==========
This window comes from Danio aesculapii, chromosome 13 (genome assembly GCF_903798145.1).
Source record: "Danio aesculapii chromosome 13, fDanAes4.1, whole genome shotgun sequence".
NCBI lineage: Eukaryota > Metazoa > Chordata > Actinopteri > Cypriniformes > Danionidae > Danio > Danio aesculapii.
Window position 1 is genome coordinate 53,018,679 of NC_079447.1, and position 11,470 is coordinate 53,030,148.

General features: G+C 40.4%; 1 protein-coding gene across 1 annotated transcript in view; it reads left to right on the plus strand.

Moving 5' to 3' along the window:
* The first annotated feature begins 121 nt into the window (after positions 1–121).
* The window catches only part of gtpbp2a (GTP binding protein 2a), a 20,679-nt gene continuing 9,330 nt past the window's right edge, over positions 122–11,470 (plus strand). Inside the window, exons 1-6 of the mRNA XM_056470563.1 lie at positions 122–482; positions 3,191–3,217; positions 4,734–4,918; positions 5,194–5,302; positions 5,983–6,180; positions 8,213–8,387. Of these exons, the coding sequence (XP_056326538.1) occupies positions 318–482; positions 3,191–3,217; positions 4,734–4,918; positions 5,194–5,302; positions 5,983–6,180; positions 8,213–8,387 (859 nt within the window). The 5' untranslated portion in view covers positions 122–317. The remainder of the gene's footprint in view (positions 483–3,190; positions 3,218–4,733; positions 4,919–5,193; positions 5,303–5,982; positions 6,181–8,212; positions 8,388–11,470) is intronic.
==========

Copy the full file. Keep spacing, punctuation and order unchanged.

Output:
This window comes from Danio aesculapii, chromosome 13 (genome assembly GCF_903798145.1).
Source record: "Danio aesculapii chromosome 13, fDanAes4.1, whole genome shotgun sequence".
NCBI lineage: Eukaryota > Metazoa > Chordata > Actinopteri > Cypriniformes > Danionidae > Danio > Danio aesculapii.
Window position 1 is genome coordinate 53,018,679 of NC_079447.1, and position 11,470 is coordinate 53,030,148.

General features: G+C 40.4%; 1 protein-coding gene across 1 annotated transcript in view; it reads left to right on the plus strand.

Moving 5' to 3' along the window:
* The first annotated feature begins 121 nt into the window (after positions 1–121).
* The window catches only part of gtpbp2a (GTP binding protein 2a), a 20,679-nt gene continuing 9,330 nt past the window's right edge, over positions 122–11,470 (plus strand). Inside the window, exons 1-6 of the mRNA XM_056470563.1 lie at positions 122–482; positions 3,191–3,217; positions 4,734–4,918; positions 5,194–5,302; positions 5,983–6,180; positions 8,213–8,387. Of these exons, the coding sequence (XP_056326538.1) occupies positions 318–482; positions 3,191–3,217; positions 4,734–4,918; positions 5,194–5,302; positions 5,983–6,180; positions 8,213–8,387 (859 nt within the window). The 5' untranslated portion in view covers positions 122–317. The remainder of the gene's footprint in view (positions 483–3,190; positions 3,218–4,733; positions 4,919–5,193; positions 5,303–5,982; positions 6,181–8,212; positions 8,388–11,470) is intronic.